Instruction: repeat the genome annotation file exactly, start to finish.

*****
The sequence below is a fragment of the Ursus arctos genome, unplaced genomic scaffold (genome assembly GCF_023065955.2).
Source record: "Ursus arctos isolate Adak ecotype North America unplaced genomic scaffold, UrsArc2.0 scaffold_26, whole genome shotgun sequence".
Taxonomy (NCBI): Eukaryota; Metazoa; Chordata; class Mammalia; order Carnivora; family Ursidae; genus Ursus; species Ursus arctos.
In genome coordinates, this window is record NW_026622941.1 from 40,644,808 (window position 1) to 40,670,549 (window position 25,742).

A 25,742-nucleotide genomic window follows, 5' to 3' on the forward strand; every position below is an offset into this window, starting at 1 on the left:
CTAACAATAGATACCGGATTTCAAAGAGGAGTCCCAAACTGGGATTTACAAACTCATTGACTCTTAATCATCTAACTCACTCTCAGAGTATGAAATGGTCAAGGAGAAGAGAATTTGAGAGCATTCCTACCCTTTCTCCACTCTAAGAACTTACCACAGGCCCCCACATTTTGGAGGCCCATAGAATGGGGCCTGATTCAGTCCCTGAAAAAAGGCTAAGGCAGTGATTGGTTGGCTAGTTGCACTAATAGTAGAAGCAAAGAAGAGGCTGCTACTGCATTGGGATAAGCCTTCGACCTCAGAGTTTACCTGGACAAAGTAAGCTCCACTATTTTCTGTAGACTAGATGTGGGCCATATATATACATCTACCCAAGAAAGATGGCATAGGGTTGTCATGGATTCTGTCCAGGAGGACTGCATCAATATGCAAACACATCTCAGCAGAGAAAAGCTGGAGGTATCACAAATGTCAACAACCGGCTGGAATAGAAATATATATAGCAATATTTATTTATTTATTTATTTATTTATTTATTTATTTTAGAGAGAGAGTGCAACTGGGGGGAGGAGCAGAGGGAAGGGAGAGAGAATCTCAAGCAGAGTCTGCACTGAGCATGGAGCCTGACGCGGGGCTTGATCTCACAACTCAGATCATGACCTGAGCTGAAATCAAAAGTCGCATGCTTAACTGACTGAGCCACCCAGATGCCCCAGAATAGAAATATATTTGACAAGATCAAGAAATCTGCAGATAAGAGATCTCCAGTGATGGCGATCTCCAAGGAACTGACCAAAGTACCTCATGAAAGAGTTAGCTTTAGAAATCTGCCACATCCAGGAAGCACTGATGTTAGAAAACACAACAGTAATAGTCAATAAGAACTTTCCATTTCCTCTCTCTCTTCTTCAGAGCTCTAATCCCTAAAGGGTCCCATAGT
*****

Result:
The sequence below is a fragment of the Ursus arctos genome, unplaced genomic scaffold (genome assembly GCF_023065955.2).
Source record: "Ursus arctos isolate Adak ecotype North America unplaced genomic scaffold, UrsArc2.0 scaffold_26, whole genome shotgun sequence".
Taxonomy (NCBI): Eukaryota; Metazoa; Chordata; class Mammalia; order Carnivora; family Ursidae; genus Ursus; species Ursus arctos.
In genome coordinates, this window is record NW_026622941.1 from 40,644,808 (window position 1) to 40,670,549 (window position 25,742).

A 25,742-nucleotide genomic window follows, 5' to 3' on the forward strand; every position below is an offset into this window, starting at 1 on the left:
CTAACAATAGATACCGGATTTCAAAGAGGAGTCCCAAACTGGGATTTACAAACTCATTGACTCTTAATCATCTAACTCACTCTCAGAGTATGAAATGGTCAAGGAGAAGAGAATTTGAGAGCATTCCTACCCTTTCTCCACTCTAAGAACTTACCACAGGCCCCCACATTTTGGAGGCCCATAGAATGGGGCCTGATTCAGTCCCTGAAAAAAGGCTAAGGCAGTGATTGGTTGGCTAGTTGCACTAATAGTAGAAGCAAAGAAGAGGCTGCTACTGCATTGGGATAAGCCTTCGACCTCAGAGTTTACCTGGACAAAGTAAGCTCCACTATTTTCTGTAGACTAGATGTGGGCCATATATATACATCTACCCAAGAAAGATGGCATAGGGTTGTCATGGATTCTGTCCAGGAGGACTGCATCAATATGCAAACACATCTCAGCAGAGAAAAGCTGGAGGTATCACAAATGTCAACAACCGGCTGGAATAGAAATATATATAGCAATATTTATTTATTTATTTATTTATTTATTTATTTATTTTAGAGAGAGAGTGCAACTGGGGGGAGGAGCAGAGGGAAGGGAGAGAGAATCTCAAGCAGAGTCTGCACTGAGCATGGAGCCTGACGCGGGGCTTGATCTCACAACTCAGATCATGACCTGAGCTGAAATCAAAAGTCGCATGCTTAACTGACTGAGCCACCCAGATGCCCCAGAATAGAAATATATTTGACAAGATCAAGAAATCTGCAGATAAGAGATCTCCAGTGATGGCGATCTCCAAGGAACTGACCAAAGTACCTCATGAAAGAGTTAGCTTTAGAAATCTGCCACATCCAGGAAGCACTGATGTTAGAAAACACAACAGTAATAGTCAATAAGAACTTTCCATTTCCTCTCTCTCTTCTTCAGAGCTCTAATCCCTAAAGGGTCCCATAGT